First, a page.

According to American Express’ 2016 State of Women-Owned Businesses Report, there are 11.3 million women-owned businesses in the United States. The report also found that these businesses employ nearly 9 million people and generate revenue over $1.6 trillion. Not too shabby, eh? Especially considering that this is five times faster than the national average. Let’s meet some of these trailblazing female entrepreneurs, shall we?
“You don’t need be big or powerful to change the world. You just need to STAND for what you believe in,” 11-year-old entrepreneur, Vivienne Harr says on her website. At age 8 she drew national attention by setting up and running a lemonade everyday for a year, with the goal of freeing 500 child slaves. She ultimately raised over one thousand dollars in crowd funding for Not For Sale, a nonprofit working to end modern slavery, and has since written a children’s book, become the youngest to give a TEDx talk and founded STAND, “mobile-first social network for people who change the world.”
Photo source: Catchafire.com
Rachael Chong is the founder and CEO of Catchafire. As described on their website, Catchafire is a “for-purpose social mission business” that matches professionals with nonprofits based on their skills, causes of interest and time availability. Rachael was a successful investment banker who loved to volunteer for causes that made a difference in the world. As she searched for ways to get involved in her spare time, she was challenged by the lack of opportunities that allowed her to use her professional skills and experience. She then left the corporate world to join a non-proft, which helped shape her vision for starting her own venture. Catchafire now makes it easy for professionals to volunteer their skills without having to quit their well-paying jobs, and at the same time helps non-profits benefit from the goodwill of professionals.
Robotocist Sampriti Bhattacharyya is a PhD student at Massachusetts Institute of Technology (MIT) in Mechanical Engineering, with a minor in business at the MIT’s Sloan School. She’s founder of Hydroswarm, an attention-grabbing start-up that designs and markets artificial intelligence enabled underwater drones. Bhattacharyya also co-founded Lab-X Foundation to “provide hands on engineering training to those with limited resources and bring world class education in developing countries.”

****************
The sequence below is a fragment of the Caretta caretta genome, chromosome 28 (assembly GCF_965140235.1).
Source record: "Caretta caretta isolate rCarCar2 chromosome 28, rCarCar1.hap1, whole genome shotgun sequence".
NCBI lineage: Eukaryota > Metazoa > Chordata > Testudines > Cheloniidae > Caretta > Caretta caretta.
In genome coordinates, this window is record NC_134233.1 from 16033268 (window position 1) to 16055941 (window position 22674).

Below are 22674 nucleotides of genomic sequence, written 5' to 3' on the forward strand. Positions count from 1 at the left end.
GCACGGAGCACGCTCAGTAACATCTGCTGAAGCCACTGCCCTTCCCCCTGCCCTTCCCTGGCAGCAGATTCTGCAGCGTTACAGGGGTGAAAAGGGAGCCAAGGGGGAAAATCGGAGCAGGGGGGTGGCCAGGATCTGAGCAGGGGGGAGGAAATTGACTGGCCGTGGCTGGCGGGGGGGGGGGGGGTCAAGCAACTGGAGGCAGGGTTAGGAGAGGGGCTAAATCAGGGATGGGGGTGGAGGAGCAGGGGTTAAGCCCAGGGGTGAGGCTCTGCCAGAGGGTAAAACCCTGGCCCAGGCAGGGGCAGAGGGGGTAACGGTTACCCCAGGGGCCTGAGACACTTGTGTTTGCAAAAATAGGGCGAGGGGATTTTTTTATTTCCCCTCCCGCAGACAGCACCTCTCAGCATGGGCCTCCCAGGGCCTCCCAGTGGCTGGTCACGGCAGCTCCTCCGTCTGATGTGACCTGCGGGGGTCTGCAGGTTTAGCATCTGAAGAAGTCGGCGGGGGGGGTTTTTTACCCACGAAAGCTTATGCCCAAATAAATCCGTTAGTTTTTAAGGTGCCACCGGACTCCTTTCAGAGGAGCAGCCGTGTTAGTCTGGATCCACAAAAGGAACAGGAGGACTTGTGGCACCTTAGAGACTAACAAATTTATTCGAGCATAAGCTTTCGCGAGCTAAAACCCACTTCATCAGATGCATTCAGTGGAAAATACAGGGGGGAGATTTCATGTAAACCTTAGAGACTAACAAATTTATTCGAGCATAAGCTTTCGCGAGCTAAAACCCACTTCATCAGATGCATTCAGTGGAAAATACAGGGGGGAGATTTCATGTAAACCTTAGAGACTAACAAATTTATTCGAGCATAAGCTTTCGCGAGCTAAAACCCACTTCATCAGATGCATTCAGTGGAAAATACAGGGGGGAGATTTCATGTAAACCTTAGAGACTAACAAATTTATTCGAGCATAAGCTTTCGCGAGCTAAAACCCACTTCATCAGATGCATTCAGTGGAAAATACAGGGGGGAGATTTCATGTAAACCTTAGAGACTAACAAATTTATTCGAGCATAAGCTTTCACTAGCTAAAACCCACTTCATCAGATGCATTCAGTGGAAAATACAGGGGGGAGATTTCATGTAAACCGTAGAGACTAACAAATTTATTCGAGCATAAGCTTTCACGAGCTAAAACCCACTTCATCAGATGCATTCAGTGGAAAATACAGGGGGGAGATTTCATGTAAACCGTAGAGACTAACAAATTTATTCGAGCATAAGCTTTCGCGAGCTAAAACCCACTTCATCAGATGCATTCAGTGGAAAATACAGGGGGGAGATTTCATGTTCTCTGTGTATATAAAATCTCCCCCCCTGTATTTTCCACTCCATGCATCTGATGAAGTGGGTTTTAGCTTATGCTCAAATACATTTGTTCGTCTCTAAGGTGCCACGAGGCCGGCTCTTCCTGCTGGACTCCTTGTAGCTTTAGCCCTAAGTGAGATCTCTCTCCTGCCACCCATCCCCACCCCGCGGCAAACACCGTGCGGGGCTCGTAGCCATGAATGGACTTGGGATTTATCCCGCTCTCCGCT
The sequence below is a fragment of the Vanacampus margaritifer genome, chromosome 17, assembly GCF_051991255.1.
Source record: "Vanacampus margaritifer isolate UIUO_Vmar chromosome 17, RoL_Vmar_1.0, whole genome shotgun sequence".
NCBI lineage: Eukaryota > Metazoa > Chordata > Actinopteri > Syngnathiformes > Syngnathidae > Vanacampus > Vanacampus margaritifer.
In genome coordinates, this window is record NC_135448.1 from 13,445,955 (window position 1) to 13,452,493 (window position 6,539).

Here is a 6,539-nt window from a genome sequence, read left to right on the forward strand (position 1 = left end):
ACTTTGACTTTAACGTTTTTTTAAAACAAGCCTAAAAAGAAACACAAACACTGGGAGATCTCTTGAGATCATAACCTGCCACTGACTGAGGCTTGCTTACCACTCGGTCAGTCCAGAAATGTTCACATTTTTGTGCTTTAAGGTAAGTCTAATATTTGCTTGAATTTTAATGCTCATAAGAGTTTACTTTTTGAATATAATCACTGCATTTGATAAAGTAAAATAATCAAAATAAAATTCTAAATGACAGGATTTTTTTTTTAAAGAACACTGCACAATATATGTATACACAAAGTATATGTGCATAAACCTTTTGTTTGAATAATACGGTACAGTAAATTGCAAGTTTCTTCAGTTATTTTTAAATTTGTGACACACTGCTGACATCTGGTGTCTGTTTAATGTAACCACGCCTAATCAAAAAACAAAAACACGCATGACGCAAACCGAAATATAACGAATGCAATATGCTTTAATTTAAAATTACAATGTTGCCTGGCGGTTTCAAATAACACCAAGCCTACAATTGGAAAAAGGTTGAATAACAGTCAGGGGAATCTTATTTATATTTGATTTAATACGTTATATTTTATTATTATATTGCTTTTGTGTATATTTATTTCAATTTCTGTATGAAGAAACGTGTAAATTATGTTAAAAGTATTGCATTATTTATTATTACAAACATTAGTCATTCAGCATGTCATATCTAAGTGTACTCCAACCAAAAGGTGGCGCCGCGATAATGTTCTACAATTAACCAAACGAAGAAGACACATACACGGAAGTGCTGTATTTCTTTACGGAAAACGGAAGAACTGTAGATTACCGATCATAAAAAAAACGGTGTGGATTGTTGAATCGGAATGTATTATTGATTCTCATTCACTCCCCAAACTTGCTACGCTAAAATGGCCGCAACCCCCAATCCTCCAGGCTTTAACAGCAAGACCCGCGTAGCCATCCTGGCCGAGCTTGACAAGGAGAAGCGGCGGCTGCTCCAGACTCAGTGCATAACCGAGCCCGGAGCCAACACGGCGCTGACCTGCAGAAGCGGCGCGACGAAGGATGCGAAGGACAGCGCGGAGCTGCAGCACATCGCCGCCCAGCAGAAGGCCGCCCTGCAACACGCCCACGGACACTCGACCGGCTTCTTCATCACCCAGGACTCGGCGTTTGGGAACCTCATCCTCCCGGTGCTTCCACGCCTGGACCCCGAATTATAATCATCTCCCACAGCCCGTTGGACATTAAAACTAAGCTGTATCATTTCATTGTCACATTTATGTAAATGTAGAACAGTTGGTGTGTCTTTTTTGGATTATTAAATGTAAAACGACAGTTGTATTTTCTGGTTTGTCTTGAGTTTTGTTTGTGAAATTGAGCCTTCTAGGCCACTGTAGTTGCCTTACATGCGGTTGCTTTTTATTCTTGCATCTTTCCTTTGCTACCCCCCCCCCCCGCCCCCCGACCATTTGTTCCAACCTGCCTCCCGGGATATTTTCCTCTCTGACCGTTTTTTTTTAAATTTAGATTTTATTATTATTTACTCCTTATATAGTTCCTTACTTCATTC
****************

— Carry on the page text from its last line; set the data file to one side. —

Photo Credit: Kegan Schouwenburg’s Twitter page
With a Bachelors of Industrial Design and Manufacturing from the Pratt Institute, Kegan Schouwebburg founded Sols, a company that uses “the science of comfort” to design shoe inserts. The inserts were designed by a team of biomechanical engineers using digital imprint technology, which identifies the contours of each individual’s feet, thus delivering the utmost comfort and function. Schouwenburg’s particularly interested in producing products using modern, data-driven 3D printing methods.
Every entrepreneur has a slightly different focus, but most are striving to make lives easier or better in some way. That’s why Kit Hickey co-founded Ministry of Supply, an innovative menswear line. According to the company’s website, they “strive to solve the problems that have been inherent to everyday clothing for far too long, like poor fit and sweat stains that can ruin your day. To ensure that we’re alleviating the pain points you’ve been facing in your garments, we base all our designs on real people and experiences.” With her MBA in Strategy, Entrepreneurship and Innovation from the MIT Sloan School of Management, this venture is not likely to be the last we see from Hickey.
I love Channel One, It gives information that other news broadcasts leave out. As constant updated about the President and what’s going on this month.
I watch channel one news every day and you all are very informative.
i love these articals
These articles are extremely inspiring.
I love that all of those people want to change the world, it really inspires me.